Politics can be a mean game no matter how big or small the arena. Take Netflix’s The Politician from Ryan Murphy, who dramatizes the lengths of which a very ambitious high school student (Ben Platt) goes through to run a perfect campaign to become president of the Associated Student Body. Of course, since this is a project from the man who has given us Glee, American Horror Story, and so much more, much of what we will see from the dark comedy will take place in a heightened sense of reality.
However, because we know how ruthless politics can be, there is a certain degree of believability. Check out the trailer here below.
Isle Of Dogs Director: Wes Anderson
Screenwriter: Wes Anderson
Cast: Bryan Cranston, Edward Norton, Bill Murray, Jeff Goldblum, Kunichi Nomura, Ken Watanabe, Greta Gerwig, Frances McDormand, Courtney B. Vance, Fisher Stevens, Nijiro Murakami, Harvey Keitel, Koyu Rankin, Liev Schreiber, Bob Balaban, Scarlett Johansson, Tilda Swinton, Akira Ito, Akira Takayama, F. Murray Abraham, Yojiro Noda, Mari Natsukim, Yoko Ono, Frank Wood
Distributor: Fox Searchlight
Rated PG-13 | 101 Minutes
Release Date: March 23, 2018 (Limited); April 6, 2018 (Wide)
There is plenty of visually pleasing aesthetics to look at when seeing a film like Wes Anderson‘s Isle Of Dogs. The director’s latest stop-motion animation effort has all of his signature symmetrical, camera-panning style and deadpan humor. It also happens to be one of Anderson’s most politically charged films by addressing some very serious themes that affect us today. Unfortunately, none of that takes away from the fact that there is some appropriation going on, with the added white savior factor, and that the Japanese characters are playing supporting roles in a film set entirely in Japan.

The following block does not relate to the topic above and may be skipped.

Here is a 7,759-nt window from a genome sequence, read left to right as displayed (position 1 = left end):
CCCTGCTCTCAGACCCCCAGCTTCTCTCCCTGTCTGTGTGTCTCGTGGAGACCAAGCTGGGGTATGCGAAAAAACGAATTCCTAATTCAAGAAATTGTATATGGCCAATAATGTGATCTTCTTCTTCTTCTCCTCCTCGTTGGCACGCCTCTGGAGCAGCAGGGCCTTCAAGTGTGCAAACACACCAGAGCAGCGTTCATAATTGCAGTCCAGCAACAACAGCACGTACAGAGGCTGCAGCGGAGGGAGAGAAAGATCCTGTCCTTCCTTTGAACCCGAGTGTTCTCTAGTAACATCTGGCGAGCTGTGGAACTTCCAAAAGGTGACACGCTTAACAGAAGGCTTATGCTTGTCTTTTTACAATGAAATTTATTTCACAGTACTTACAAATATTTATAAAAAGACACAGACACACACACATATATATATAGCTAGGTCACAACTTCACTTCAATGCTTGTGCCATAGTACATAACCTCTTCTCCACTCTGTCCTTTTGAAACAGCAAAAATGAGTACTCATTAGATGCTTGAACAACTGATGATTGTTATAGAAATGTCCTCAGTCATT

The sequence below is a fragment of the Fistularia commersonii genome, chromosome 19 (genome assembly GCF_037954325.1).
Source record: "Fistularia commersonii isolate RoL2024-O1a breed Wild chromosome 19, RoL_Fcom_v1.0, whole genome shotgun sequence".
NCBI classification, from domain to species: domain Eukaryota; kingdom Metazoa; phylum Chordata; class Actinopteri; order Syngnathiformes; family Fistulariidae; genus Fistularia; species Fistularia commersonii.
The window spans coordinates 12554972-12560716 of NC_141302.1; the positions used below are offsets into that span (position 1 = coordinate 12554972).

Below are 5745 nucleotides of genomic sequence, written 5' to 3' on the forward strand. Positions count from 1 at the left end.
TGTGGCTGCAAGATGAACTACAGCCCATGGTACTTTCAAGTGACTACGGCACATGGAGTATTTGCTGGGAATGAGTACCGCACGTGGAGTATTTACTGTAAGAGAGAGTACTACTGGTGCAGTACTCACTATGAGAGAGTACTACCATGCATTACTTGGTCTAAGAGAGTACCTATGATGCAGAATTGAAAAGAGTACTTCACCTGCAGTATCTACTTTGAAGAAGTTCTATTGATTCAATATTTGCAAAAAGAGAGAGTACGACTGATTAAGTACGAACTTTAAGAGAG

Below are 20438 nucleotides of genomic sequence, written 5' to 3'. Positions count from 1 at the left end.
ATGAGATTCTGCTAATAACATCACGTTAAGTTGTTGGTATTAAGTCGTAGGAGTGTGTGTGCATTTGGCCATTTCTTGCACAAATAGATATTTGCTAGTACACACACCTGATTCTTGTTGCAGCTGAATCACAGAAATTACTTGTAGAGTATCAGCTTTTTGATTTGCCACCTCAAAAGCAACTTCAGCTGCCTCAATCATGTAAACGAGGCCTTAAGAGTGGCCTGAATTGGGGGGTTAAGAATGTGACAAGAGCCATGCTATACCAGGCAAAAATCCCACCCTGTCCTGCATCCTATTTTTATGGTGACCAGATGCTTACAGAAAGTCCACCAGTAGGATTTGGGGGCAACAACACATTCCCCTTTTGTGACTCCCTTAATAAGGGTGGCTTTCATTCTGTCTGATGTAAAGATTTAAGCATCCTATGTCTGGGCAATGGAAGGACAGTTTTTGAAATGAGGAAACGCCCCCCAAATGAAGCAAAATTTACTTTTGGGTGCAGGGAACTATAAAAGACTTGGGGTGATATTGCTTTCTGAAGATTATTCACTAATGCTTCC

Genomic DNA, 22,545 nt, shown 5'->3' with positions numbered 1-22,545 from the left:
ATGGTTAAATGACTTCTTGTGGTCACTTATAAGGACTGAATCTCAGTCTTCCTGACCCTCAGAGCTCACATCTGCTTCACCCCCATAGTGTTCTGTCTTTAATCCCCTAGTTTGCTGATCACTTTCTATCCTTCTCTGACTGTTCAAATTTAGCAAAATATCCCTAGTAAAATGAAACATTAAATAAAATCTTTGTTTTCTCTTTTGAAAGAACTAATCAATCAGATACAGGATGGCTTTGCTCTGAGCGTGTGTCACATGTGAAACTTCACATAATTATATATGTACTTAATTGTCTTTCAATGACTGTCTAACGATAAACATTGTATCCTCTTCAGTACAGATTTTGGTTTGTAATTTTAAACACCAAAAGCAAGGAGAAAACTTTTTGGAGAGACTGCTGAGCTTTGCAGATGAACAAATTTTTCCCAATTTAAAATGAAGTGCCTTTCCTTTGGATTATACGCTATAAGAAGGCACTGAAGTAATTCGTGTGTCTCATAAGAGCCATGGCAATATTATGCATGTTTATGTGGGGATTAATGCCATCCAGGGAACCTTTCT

Therein lies one of the greatest problems of this film. How much of it is Anderson paying homage to a culture by using the beautiful aesthetics and Akira Kurosawa inspirations, and how much of it is his signature being written over a culture? It’s the paradox that just keeps on giving. Check out my full review here below.
Stop-motion animation is a very taxing medium, but the pay off can be glorious if it is well-executed. Wes Anderson, the filmmaker known for quirky out of the box filmmaking, returns to stop-motion with Isle of Dogs. In the film, dogs are supposedly carriers of a disease and are all banished to a garbage dump known as Trash Island.
Now we are getting a closer look at how this film came to be from those who voice the characters in a newly released cast interviews featurette. The only thing is the cast is not speaking through their respective human forms, but through their cuddly canine characters. Quite a fun way to push a movie and get everyone interested. Check it out below.
Wes Anderson films are anything but conventional. He has a visual sense composed of flat cameras, snappy zooms, symmetrical compositions, hand-made art, and miniature feels, that give the film’s setting a sense of uniqueness. On top of that, he has a quirky and yet hypnotic soundtrack that often utilizes pop songs of the ’60s and ’70s. Then there is the dysfunctional family that takes center stage of the storytelling. And while all of that plays a huge role in his live-action films, Anderson has also dipped his hand into stop-motion animation. An animation medium where his skills can be put to good uses because of its use of practical hand made set pieces.
Which takes us to Isle of Dogs, Anderson’s latest directorial effort that uses stop-motion animation. And just wait until you hear who has lent their talents for the film. Check out the cast and trailer below.
Parents (Vestron Video Collector’s Series) Blu-ray
Director: Bob Balaban
Screenwriter: Christopher Hawthorne
Cast: Randy Quaid, Mary Beth Hurt, Bryan Madorsky, Sandy Dennis
Rated R | 81 Minutes
Release Date: January 31, 2017
Directed by Bob Balaban (My Boyfriend’s Back), 1989’s Parents is a comedy about cannibalism against the backdrop of ’50s suburban America. Randy Quaid and Mary Beth Hurt star as Nick and Lily Laemle who, along with their 10-year-old son Michael (Bryan Madorsky), chase the American Dream to a shiny new tract house in a quaint Massachusetts neighborhood.